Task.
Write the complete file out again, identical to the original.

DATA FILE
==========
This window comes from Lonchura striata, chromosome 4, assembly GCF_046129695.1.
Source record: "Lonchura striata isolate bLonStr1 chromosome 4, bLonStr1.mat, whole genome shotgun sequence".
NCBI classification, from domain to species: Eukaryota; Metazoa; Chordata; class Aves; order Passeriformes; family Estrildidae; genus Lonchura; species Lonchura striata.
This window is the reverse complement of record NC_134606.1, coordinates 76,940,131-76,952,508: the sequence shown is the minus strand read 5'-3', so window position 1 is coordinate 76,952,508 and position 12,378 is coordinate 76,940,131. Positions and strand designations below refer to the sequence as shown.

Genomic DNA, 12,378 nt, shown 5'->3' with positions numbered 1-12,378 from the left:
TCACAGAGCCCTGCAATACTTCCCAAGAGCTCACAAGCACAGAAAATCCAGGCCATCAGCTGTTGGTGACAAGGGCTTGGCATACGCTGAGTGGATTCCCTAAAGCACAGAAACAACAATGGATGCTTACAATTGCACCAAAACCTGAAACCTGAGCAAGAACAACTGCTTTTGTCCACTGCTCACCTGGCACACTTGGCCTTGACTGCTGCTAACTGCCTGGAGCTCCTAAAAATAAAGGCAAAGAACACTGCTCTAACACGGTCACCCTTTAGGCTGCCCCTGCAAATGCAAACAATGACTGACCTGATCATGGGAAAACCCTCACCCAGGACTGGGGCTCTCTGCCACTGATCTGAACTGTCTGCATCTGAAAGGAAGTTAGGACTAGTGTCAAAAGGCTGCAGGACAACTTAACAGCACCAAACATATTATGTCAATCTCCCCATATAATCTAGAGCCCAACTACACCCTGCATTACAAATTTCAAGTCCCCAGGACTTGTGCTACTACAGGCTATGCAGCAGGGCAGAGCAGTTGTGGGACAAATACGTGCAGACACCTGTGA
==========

This window comes from Lonchura striata, chromosome 4, assembly GCF_046129695.1.
Source record: "Lonchura striata isolate bLonStr1 chromosome 4, bLonStr1.mat, whole genome shotgun sequence".
NCBI classification, from domain to species: Eukaryota; Metazoa; Chordata; class Aves; order Passeriformes; family Estrildidae; genus Lonchura; species Lonchura striata.
This window is the reverse complement of record NC_134606.1, coordinates 76,940,131-76,952,508: the sequence shown is the minus strand read 5'-3', so window position 1 is coordinate 76,952,508 and position 12,378 is coordinate 76,940,131. Positions and strand designations below refer to the sequence as shown.

Genomic DNA, 12,378 nt, shown 5'->3' with positions numbered 1-12,378 from the left:
TCACAGAGCCCTGCAATACTTCCCAAGAGCTCACAAGCACAGAAAATCCAGGCCATCAGCTGTTGGTGACAAGGGCTTGGCATACGCTGAGTGGATTCCCTAAAGCACAGAAACAACAATGGATGCTTACAATTGCACCAAAACCTGAAACCTGAGCAAGAACAACTGCTTTTGTCCACTGCTCACCTGGCACACTTGGCCTTGACTGCTGCTAACTGCCTGGAGCTCCTAAAAATAAAGGCAAAGAACACTGCTCTAACACGGTCACCCTTTAGGCTGCCCCTGCAAATGCAAACAATGACTGACCTGATCATGGGAAAACCCTCACCCAGGACTGGGGCTCTCTGCCACTGATCTGAACTGTCTGCATCTGAAAGGAAGTTAGGACTAGTGTCAAAAGGCTGCAGGACAACTTAACAGCACCAAACATATTATGTCAATCTCCCCATATAATCTAGAGCCCAACTACACCCTGCATTACAAATTTCAAGTCCCCAGGACTTGTGCTACTACAGGCTATGCAGCAGGGCAGAGCAGTTGTGGGACAAATACGTGCAGACACCTGTGA